Denver’s teen cannabis education campaign, which launched last year, has made good on its promise of a cannabis-themed game show for kids. “Weeded Out” pits teams of teenagers against one another, answering questions on cannabis laws, the health risks of teen use, and odd bits of historical trivia. The goal of the show is, as Denver Department of Excise and Licenses director Ashley Kilroy told the Denverist, to turn traditional teen drug education on its head.
“We feel like that whole D.A.R.E. campaign, and the Just Say No campaign used scare tactics that didn’t work,” she said. “We saw that that sort of negative messaging and fear tactics do not work for this group. Youth want to be talked to like adults—they don’t want to be lectured.”
“Weeded Out” might not be perfect, but the show is clearly trying to avoid the blatant condescension of its predecessors. It still starts out by saying weed can be dangerous, but then moves onto support its claims with research on the risks of cannabis rather than, like D.A.R.E., falsely comparing it to heroin and other potentially fatal substances.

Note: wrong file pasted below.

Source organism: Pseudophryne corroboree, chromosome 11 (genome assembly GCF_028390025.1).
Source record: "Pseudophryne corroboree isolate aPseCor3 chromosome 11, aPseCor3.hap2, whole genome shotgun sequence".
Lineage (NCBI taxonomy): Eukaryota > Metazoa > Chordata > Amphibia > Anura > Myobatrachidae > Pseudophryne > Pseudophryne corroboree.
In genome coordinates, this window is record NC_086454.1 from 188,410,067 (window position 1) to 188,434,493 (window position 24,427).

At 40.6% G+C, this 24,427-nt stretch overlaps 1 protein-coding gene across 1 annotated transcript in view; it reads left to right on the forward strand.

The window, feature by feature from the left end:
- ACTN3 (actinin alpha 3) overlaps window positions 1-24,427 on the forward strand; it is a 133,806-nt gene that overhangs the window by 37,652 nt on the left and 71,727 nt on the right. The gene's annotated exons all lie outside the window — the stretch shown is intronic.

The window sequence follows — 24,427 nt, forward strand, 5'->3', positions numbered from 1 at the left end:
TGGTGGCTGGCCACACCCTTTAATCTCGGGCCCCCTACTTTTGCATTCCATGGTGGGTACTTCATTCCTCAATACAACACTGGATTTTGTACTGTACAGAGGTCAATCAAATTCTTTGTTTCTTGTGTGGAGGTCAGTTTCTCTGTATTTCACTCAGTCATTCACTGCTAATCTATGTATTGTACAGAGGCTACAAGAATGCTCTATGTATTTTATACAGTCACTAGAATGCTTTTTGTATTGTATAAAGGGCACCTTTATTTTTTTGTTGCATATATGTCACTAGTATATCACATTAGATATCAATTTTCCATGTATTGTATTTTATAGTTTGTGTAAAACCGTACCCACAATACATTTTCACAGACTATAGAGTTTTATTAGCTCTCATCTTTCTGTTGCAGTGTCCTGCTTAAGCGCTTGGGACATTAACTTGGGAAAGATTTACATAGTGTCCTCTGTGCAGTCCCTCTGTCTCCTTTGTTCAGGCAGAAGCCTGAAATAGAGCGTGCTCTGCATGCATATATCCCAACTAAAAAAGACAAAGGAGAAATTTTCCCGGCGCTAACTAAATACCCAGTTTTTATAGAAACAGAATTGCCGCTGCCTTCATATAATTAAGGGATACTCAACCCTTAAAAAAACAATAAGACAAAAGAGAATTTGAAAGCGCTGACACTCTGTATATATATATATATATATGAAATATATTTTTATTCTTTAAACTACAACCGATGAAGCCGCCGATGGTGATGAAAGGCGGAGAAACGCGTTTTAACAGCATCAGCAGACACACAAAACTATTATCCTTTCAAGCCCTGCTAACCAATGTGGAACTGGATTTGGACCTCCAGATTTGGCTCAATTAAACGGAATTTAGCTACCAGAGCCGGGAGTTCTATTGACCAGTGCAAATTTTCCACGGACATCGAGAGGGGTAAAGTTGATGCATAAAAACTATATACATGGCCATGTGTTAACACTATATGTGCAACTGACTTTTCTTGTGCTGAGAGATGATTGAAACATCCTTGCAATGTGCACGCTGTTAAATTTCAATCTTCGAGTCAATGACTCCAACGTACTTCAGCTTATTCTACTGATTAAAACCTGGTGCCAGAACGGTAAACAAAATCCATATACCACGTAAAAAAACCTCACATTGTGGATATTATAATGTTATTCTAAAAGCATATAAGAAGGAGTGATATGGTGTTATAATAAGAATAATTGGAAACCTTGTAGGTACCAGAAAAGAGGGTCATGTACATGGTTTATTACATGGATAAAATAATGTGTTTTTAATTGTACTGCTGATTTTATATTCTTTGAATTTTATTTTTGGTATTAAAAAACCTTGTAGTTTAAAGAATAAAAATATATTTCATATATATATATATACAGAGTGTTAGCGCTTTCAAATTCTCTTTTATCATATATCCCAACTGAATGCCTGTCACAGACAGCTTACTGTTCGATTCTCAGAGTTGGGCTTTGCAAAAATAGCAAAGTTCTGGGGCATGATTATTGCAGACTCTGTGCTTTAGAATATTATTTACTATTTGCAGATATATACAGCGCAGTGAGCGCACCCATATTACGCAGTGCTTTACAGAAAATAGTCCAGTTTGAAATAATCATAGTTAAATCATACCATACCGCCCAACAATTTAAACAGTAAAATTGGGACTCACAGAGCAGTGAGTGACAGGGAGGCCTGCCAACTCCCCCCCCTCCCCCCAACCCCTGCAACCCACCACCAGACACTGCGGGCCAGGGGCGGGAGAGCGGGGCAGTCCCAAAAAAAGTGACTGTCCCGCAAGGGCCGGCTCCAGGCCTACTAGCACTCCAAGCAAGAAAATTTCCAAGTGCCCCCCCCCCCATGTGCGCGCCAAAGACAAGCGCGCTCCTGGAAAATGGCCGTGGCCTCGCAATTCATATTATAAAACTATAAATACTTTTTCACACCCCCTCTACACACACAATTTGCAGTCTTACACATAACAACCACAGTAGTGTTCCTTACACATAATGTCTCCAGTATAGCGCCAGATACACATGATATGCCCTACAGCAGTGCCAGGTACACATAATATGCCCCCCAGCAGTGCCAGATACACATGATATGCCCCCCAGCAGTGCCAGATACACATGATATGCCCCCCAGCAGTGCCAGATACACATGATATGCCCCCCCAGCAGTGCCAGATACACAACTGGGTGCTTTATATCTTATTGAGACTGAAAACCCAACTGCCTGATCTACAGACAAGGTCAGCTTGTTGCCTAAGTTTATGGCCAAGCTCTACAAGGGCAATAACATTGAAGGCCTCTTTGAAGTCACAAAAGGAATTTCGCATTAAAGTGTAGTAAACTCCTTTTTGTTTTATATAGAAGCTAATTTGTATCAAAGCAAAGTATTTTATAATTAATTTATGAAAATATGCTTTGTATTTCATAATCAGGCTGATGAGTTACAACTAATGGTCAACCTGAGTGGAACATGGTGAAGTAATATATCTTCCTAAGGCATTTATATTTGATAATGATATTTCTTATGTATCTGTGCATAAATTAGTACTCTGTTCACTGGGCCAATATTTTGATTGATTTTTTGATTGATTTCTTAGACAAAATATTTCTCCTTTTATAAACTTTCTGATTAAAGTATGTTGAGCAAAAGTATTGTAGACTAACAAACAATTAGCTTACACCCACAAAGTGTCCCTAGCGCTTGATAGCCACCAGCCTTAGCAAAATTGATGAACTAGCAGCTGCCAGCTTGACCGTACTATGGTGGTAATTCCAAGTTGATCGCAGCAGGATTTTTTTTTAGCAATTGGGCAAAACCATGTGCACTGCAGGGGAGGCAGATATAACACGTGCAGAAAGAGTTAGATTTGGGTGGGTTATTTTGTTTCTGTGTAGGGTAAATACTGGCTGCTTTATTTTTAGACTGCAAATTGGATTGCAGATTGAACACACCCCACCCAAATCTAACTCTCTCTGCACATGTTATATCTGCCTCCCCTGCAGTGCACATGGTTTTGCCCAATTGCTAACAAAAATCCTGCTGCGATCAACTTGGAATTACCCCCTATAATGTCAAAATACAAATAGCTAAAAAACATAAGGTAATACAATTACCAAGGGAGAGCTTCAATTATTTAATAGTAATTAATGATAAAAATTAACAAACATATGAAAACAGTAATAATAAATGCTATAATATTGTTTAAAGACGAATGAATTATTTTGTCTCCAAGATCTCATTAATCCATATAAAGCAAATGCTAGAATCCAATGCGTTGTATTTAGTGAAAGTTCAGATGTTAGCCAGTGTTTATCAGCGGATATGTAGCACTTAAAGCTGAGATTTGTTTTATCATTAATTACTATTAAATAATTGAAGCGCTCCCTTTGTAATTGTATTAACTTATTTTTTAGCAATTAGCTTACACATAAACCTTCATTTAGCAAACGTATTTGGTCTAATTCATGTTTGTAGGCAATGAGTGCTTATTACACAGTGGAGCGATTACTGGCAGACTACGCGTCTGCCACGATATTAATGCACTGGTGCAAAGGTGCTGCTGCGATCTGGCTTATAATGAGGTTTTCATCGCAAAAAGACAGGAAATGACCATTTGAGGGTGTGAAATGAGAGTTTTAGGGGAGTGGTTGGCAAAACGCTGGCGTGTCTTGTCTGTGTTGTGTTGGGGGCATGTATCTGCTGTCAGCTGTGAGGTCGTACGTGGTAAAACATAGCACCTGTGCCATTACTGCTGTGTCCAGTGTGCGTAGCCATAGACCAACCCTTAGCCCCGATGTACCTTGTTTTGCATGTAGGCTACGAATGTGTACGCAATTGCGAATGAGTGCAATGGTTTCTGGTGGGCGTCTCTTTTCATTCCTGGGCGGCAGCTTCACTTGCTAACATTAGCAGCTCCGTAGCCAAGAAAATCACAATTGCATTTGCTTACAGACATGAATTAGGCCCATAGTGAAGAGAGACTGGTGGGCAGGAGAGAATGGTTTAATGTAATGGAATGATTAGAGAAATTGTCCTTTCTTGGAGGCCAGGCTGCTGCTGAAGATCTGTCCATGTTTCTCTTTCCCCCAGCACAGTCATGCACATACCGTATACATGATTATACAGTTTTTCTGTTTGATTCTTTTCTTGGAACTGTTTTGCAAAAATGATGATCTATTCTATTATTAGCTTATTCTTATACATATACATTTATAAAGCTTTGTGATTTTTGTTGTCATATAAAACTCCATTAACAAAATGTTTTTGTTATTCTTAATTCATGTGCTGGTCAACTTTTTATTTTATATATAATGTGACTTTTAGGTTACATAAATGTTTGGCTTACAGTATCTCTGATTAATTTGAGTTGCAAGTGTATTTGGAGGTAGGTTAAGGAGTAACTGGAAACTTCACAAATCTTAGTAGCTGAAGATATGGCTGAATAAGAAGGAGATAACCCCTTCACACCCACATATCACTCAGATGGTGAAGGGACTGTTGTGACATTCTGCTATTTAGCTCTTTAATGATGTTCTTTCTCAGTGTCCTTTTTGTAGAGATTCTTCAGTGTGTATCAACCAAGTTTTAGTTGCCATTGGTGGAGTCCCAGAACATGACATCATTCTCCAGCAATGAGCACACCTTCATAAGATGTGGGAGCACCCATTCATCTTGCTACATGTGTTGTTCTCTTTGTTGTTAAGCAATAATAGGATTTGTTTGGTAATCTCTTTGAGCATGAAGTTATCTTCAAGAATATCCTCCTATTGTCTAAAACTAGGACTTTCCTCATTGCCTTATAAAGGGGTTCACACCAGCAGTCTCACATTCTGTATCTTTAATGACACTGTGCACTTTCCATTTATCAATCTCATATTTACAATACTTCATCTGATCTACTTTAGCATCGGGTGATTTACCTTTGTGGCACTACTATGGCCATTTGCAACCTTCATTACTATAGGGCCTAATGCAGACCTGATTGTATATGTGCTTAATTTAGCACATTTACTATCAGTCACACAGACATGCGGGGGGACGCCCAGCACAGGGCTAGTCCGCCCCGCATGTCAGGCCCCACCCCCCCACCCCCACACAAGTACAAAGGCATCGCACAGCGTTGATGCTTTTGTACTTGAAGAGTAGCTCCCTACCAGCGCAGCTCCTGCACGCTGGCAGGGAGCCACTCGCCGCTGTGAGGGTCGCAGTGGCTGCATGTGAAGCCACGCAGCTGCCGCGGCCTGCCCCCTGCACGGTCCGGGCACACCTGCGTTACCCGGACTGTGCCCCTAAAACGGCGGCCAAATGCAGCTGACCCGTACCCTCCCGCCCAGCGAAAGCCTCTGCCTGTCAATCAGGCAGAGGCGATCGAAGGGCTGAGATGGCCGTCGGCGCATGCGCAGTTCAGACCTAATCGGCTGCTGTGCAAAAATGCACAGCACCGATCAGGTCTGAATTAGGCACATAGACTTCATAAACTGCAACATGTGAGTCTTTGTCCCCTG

“Weeded Out” tries to engage teens using peppy Millenial hosts who guide them through questions ranging from the somewhat infuriating, “What percent of teens who use marijuana regularly become addicted?” to the relatively benign, “As of fall 2017, how many states have legalized marijuana?”
The “Weeded Out” hosts are a little…obvious, at times.
“Kevin, I just have to ask, did you know that there were so many non-health-related side effects for using marijuana?” host Carly asks her band leader, feigning awe, before reminding him that, “Thousands of students have to face a loss of financial aid and scholarships each year due to having to report a marijuana offense.” (Nevermind, of course, that it’s reprehensible drug war policies that cause that harm not actual drug use.) After her co-host misses the beat on his answer, she asks: “Are you okay?”
“I just remembered how much student debt I have—it’s a lot,” he jokes, which is probably supposed to be relatable and darkly funny, but is just kind of dark. Indeed, being tacitly reminded that America has used cannabis prohibition to systematically deny access to opportunities (usually for minorities) isn’t exactly pleasant, but “Weeded Out” is still light years better than the Reagan-era fear-mongering schools are used to.